Why Health Professional’s Nutrition Advice May Be Wrong

Is the nutrition advice your are getting from your health professional wrong?

Posted on December 13, 2013 by Stone Hearth News

Many dieters eventually end up weight cycling (yo-yo dieting) or overweight. This paradox may partly be explained by a chemical response to a disturbance in weight homeostasis, which happens when hunger cues are ignored as the result of dieting.

A study was undertaken to examine what beliefs might guide eating behavior and to determine how these behaviors are related to lifetime weight and weight stability.

In a sample of 189 Californian nurses, those who consistently overrode hunger cues were more likely to suffer from a lifetime of overweight and weight cycling. Those who consistently overrode fullness cues were more likely to have to use moderate to extreme effort to maintain weight.

Because overriding homeostatic cues may lead to physiological and behavioral overcompensation, nursing and public health education should caution against getting either too full or too hungry.

Nutrition advice given by nurses to overweight patients to eat less and cut back can lead to weight gain rather than loss, research has found.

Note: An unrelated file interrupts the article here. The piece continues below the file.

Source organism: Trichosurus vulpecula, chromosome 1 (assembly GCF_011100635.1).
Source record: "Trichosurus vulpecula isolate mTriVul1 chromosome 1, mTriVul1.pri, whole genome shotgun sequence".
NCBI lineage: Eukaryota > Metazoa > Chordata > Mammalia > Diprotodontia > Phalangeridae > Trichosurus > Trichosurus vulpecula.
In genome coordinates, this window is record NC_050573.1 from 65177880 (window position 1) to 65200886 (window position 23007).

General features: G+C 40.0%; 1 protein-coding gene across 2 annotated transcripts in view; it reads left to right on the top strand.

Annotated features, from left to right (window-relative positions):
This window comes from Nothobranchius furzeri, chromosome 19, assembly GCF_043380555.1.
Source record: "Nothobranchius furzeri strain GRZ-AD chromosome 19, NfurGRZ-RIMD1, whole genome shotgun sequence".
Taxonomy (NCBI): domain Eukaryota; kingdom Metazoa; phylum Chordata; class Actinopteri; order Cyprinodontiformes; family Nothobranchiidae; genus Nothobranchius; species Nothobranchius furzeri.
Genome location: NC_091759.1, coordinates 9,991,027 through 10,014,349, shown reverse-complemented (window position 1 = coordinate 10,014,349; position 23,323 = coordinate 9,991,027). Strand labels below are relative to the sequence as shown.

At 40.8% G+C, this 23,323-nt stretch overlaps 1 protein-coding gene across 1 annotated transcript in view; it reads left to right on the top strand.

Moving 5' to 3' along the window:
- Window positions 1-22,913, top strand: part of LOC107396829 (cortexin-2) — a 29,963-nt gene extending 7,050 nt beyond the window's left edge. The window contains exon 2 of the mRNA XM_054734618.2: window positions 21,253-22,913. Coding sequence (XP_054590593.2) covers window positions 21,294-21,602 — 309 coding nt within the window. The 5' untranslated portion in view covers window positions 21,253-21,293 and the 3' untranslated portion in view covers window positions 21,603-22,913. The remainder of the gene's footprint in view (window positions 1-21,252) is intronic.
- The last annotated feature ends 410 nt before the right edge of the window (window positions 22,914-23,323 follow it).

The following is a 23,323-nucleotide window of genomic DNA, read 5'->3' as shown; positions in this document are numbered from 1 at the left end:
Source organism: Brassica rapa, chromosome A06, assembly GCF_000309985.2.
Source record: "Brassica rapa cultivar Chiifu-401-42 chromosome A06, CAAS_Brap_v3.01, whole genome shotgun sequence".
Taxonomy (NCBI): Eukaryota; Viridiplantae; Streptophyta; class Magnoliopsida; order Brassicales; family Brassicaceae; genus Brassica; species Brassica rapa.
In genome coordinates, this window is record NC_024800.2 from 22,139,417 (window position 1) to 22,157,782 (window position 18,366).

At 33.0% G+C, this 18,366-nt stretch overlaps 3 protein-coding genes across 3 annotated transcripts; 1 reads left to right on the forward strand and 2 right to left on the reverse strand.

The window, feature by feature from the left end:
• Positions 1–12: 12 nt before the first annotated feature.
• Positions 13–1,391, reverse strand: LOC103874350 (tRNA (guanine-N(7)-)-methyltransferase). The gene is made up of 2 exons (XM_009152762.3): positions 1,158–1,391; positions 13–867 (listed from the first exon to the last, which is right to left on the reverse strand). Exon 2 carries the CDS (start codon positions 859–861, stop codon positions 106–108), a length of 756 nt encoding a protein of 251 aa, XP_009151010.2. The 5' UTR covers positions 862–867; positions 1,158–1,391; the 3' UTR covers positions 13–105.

A US study of what beliefs guide eating behavior and their relationship with weight found that dieting is a risk factor for excess weight.

Among the 189 participants who took part in the research, overriding feelings of hunger were associated with a lifetime of overweight and weight cycling, or yo-yoing – the vicious cycle of excess weight leading to dieting and dieting leading to weight gain.

However, those who consistently overrode fullness cues were more likely to have to use moderate to extreme effort to maintain weight.

The authors attribute the link between dieting and weight gain to a disruption of homeostasis as eating less increases hunger hormones, leading to rebound weight gain.

The authors say the findings, published in Primary Health Care journal, challenge some of the advice given to patients by health professionals and have implications for patient education and community health.

Nurses should, therefore, warn patients against under-eating if it results in going hungry, as well as over-eating. Patients should be advised to act on all hunger cues and ‘eat only and always when hungry’

Outland L, Madanat H, Rust F (2013) Intuitive eating for a healthy weight. Primary Health Care. 23, 9, 22-28.


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